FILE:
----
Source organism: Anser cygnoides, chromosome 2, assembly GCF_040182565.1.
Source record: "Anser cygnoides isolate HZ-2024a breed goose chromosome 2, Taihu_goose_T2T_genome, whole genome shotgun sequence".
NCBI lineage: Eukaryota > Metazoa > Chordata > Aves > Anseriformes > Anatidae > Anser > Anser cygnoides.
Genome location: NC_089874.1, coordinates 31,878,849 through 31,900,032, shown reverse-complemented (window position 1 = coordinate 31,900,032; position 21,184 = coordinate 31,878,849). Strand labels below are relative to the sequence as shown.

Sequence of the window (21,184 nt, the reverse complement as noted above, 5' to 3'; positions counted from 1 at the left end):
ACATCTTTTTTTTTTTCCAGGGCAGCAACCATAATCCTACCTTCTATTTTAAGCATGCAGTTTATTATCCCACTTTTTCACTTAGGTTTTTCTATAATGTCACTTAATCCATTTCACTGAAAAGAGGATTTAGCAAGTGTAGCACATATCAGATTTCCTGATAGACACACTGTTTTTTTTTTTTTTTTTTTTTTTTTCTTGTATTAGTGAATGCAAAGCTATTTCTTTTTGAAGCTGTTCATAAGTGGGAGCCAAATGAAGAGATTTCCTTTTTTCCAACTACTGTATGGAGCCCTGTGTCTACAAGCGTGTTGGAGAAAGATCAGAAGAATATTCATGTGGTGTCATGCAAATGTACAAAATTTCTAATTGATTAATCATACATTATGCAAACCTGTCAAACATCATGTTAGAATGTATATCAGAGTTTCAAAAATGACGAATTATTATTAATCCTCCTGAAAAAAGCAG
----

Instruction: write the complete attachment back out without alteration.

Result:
Source organism: Anser cygnoides, chromosome 2, assembly GCF_040182565.1.
Source record: "Anser cygnoides isolate HZ-2024a breed goose chromosome 2, Taihu_goose_T2T_genome, whole genome shotgun sequence".
NCBI lineage: Eukaryota > Metazoa > Chordata > Aves > Anseriformes > Anatidae > Anser > Anser cygnoides.
Genome location: NC_089874.1, coordinates 31,878,849 through 31,900,032, shown reverse-complemented (window position 1 = coordinate 31,900,032; position 21,184 = coordinate 31,878,849). Strand labels below are relative to the sequence as shown.

Sequence of the window (21,184 nt, the reverse complement as noted above, 5' to 3'; positions counted from 1 at the left end):
ACATCTTTTTTTTTTTCCAGGGCAGCAACCATAATCCTACCTTCTATTTTAAGCATGCAGTTTATTATCCCACTTTTTCACTTAGGTTTTTCTATAATGTCACTTAATCCATTTCACTGAAAAGAGGATTTAGCAAGTGTAGCACATATCAGATTTCCTGATAGACACACTGTTTTTTTTTTTTTTTTTTTTTTTTTCTTGTATTAGTGAATGCAAAGCTATTTCTTTTTGAAGCTGTTCATAAGTGGGAGCCAAATGAAGAGATTTCCTTTTTTCCAACTACTGTATGGAGCCCTGTGTCTACAAGCGTGTTGGAGAAAGATCAGAAGAATATTCATGTGGTGTCATGCAAATGTACAAAATTTCTAATTGATTAATCATACATTATGCAAACCTGTCAAACATCATGTTAGAATGTATATCAGAGTTTCAAAAATGACGAATTATTATTAATCCTCCTGAAAAAAGCAG